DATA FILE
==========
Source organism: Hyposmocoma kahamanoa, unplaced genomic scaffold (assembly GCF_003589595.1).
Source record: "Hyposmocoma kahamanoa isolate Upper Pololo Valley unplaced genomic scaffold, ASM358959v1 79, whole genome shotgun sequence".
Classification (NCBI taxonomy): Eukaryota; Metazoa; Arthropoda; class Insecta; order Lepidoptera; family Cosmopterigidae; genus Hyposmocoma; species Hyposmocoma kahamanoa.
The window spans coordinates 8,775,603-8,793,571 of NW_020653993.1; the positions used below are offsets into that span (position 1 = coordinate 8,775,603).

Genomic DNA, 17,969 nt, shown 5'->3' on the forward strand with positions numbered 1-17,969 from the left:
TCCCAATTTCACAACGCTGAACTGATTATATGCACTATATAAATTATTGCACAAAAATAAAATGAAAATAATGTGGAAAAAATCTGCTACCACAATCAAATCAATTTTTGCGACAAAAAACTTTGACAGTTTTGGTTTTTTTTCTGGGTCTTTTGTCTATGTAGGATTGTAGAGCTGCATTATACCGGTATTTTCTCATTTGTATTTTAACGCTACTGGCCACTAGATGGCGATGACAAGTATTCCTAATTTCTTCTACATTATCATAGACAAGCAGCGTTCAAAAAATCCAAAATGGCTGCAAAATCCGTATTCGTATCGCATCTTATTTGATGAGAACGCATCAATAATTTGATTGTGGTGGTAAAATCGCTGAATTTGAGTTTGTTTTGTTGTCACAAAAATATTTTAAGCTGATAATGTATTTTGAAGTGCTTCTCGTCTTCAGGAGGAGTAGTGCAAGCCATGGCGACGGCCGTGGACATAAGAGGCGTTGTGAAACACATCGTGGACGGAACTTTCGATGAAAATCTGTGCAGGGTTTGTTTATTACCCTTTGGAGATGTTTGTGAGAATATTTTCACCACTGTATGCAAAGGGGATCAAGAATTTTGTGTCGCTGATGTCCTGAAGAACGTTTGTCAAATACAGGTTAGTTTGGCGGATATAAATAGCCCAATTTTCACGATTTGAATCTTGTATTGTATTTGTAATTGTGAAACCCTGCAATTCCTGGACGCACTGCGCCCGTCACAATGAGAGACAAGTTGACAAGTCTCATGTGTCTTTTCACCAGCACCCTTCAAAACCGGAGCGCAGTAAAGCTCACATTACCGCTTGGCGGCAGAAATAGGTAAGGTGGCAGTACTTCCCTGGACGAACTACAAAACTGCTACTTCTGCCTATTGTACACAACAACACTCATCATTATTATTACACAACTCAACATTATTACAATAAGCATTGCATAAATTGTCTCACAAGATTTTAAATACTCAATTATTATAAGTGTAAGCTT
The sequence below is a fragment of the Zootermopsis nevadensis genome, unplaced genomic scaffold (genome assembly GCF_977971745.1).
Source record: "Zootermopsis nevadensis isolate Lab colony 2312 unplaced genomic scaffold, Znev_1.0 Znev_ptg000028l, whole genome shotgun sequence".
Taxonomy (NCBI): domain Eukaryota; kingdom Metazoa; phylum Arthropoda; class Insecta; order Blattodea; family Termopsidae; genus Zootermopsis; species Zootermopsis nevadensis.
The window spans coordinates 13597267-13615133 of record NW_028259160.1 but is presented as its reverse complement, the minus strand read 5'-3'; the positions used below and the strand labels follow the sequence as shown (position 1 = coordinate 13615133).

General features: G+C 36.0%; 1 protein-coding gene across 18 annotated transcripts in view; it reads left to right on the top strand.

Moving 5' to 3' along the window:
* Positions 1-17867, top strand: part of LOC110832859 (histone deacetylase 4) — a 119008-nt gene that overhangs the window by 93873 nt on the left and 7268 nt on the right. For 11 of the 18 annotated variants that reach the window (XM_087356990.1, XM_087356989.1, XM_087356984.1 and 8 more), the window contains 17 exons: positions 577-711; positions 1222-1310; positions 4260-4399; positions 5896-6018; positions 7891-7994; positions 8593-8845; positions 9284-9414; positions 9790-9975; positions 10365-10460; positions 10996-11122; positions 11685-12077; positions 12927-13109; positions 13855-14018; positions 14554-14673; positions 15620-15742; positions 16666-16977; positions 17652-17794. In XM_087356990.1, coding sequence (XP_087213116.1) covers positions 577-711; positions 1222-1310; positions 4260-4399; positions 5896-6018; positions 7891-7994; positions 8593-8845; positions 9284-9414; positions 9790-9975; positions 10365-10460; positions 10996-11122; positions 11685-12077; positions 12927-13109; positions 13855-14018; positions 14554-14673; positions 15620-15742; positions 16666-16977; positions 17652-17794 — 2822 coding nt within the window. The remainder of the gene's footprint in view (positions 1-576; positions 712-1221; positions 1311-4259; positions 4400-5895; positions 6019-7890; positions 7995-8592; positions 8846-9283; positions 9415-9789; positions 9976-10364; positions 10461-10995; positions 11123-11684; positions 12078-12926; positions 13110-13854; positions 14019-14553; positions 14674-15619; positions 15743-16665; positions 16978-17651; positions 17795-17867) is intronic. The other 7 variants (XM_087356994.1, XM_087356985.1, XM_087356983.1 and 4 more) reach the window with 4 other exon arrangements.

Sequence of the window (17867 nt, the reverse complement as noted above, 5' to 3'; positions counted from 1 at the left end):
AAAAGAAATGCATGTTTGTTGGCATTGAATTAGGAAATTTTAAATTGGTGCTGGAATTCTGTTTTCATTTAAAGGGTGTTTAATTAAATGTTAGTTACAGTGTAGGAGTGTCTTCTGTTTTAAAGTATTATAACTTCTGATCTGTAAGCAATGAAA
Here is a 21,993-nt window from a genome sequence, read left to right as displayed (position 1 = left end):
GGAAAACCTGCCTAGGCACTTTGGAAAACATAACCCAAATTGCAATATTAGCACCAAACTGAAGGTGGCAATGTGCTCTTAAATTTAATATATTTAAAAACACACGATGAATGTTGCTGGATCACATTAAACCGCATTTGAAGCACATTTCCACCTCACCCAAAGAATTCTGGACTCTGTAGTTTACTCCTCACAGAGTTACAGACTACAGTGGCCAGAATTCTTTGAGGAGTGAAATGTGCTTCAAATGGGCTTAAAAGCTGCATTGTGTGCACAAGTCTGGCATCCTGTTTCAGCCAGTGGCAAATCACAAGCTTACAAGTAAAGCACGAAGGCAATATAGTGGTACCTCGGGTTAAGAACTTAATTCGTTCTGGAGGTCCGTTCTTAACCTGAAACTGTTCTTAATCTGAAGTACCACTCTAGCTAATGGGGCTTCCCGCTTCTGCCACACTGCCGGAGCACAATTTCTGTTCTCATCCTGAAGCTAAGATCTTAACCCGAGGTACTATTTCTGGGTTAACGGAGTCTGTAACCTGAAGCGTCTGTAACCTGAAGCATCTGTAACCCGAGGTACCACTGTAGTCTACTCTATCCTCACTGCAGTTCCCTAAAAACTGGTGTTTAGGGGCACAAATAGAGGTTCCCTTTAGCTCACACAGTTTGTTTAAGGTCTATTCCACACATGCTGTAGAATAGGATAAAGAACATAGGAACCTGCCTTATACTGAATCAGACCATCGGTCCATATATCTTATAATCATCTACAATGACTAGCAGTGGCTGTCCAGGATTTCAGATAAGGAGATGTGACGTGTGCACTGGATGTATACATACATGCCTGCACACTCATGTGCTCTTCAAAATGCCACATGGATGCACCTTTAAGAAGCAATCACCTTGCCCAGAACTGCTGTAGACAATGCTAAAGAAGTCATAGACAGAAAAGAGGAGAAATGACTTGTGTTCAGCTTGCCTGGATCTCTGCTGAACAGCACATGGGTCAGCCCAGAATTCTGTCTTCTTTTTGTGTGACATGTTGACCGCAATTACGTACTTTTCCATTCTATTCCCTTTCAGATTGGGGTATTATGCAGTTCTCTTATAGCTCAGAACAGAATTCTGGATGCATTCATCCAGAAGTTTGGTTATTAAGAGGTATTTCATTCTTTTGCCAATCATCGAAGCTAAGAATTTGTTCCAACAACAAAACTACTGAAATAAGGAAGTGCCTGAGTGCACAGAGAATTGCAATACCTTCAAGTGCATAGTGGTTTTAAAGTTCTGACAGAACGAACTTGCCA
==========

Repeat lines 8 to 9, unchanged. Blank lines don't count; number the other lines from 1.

Source record: "Zootermopsis nevadensis isolate Lab colony 2312 unplaced genomic scaffold, Znev_1.0 Znev_ptg000028l, whole genome shotgun sequence".
Taxonomy (NCBI): domain Eukaryota; kingdom Metazoa; phylum Arthropoda; class Insecta; order Blattodea; family Termopsidae; genus Zootermopsis; species Zootermopsis nevadensis.